A high intake of sugar might accelerate the later stages of type 1 diabetes development, according to new research.
The study, conducted by researchers at the Colorado School of Public Health, University of Colorado, found that a high intake of sugar – particularly sugary drinks – in children genetically predisposed to type 1 diabetes may accelerate the development of the condition.
“Sugar intake may exacerbate the later stage of type 1 diabetes development,” the researchers wrote. “Sugar-sweetened beverages may be especially detrimental to children with the highest risk of developing type 1 diabetes.”
The researchers examined records from the Diabetes Autoimmunity Study in the Young, a database established in 1993 that monitors various statistics about children with a high genetic risk of type 1 diabetes. It includes information about their intake of fructose, sucrose, sugary drinks, and juice.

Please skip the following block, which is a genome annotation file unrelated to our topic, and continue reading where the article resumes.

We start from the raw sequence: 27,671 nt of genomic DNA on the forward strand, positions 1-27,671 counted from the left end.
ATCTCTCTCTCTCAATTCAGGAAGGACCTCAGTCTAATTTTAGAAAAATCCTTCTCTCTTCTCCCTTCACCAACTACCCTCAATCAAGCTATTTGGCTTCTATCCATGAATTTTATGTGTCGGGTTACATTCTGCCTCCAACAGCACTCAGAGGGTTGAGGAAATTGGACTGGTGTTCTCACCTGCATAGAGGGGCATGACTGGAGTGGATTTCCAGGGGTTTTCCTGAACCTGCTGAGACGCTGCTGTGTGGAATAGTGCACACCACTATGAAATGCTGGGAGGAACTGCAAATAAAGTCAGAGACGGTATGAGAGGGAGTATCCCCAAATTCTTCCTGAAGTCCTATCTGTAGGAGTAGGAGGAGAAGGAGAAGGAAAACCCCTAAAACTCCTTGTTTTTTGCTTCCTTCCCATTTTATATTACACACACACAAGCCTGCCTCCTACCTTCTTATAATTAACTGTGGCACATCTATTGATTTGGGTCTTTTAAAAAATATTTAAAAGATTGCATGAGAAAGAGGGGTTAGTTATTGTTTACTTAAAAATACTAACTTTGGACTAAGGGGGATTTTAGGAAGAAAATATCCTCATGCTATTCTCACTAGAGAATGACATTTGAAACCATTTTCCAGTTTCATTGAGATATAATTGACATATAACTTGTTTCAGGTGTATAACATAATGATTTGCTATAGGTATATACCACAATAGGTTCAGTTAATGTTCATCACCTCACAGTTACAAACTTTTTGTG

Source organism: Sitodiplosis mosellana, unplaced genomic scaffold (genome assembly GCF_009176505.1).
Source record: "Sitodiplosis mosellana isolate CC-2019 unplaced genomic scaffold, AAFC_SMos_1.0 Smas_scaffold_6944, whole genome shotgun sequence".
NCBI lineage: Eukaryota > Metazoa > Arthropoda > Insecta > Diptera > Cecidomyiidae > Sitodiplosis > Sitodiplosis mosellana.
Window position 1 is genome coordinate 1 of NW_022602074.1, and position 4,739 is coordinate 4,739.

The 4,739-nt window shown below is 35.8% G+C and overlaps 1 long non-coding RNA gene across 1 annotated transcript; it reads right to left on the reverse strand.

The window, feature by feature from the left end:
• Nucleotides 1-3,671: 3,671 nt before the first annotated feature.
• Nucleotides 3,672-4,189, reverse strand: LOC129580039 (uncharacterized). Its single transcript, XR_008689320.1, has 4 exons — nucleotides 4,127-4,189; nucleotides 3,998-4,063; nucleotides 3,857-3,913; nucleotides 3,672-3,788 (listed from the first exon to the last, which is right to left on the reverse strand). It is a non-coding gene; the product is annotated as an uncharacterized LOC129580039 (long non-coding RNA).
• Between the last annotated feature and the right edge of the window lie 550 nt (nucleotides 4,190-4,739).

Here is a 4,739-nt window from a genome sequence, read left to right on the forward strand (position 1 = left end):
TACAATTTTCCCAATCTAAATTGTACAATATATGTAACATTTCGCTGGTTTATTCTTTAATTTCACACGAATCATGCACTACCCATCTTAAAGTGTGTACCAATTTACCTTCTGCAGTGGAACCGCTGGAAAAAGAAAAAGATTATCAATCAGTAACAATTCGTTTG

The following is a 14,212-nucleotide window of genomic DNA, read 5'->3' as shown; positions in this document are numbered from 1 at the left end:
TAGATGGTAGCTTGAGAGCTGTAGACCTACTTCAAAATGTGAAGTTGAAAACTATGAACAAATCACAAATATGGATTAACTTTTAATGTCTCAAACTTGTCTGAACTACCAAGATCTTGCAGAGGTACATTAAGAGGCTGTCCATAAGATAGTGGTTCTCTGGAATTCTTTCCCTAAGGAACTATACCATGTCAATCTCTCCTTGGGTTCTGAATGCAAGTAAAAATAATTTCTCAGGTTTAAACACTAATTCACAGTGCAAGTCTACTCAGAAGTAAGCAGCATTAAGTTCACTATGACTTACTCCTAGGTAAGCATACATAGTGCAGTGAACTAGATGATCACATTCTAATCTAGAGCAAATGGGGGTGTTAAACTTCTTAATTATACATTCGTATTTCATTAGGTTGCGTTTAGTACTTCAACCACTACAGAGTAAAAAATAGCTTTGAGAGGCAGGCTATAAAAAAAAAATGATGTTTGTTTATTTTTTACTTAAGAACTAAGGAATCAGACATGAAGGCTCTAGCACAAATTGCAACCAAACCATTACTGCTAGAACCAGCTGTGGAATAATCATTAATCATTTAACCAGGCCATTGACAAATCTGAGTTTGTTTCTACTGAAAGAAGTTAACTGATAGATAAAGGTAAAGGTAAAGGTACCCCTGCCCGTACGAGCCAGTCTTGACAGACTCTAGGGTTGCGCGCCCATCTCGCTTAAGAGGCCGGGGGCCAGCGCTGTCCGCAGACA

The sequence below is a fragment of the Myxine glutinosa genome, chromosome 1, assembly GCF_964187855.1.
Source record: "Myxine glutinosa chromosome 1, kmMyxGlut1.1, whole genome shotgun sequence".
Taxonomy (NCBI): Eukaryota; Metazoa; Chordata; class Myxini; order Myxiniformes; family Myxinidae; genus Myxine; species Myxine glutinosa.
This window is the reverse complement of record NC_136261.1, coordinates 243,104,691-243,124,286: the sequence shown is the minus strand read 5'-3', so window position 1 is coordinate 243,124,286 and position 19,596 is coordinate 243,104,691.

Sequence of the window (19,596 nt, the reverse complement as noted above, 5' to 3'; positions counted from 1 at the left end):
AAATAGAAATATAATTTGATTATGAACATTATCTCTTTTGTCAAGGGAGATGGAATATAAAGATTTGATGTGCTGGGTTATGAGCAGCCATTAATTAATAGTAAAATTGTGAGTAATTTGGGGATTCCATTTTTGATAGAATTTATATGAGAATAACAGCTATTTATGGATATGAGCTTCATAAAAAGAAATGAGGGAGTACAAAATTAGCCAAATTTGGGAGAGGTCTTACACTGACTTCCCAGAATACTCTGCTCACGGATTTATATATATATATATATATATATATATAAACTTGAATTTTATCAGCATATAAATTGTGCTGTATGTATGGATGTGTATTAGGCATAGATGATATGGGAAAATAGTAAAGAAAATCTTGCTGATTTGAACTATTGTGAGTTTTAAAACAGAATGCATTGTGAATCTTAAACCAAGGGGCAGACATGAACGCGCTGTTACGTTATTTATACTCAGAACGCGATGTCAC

For this study, the researchers analysed data from 1,893 children, with an average age of 10.2. 142 children developed insulin autoantibodies (IA), and 42 of those progressed to type 1 diabetes.
Although the risk of developing insulin autoantibodies was unaffected by sugar intake, there was a clear link between higher total intake of sugar and later-stage type 1 diabetes risk.
The researchers concluded: “The results suggest that sugar intake may not affect the early stage of the type 1 diabetes disease process, prior to IA development. However, once the immune system has been activated by other genetic or environmental factors and the body has begun the autoimmune attack on the beta cells, the total amount of sugar that a child consumes may increase type 1 diabetes risk.”
The findings were published in Diabetologia.

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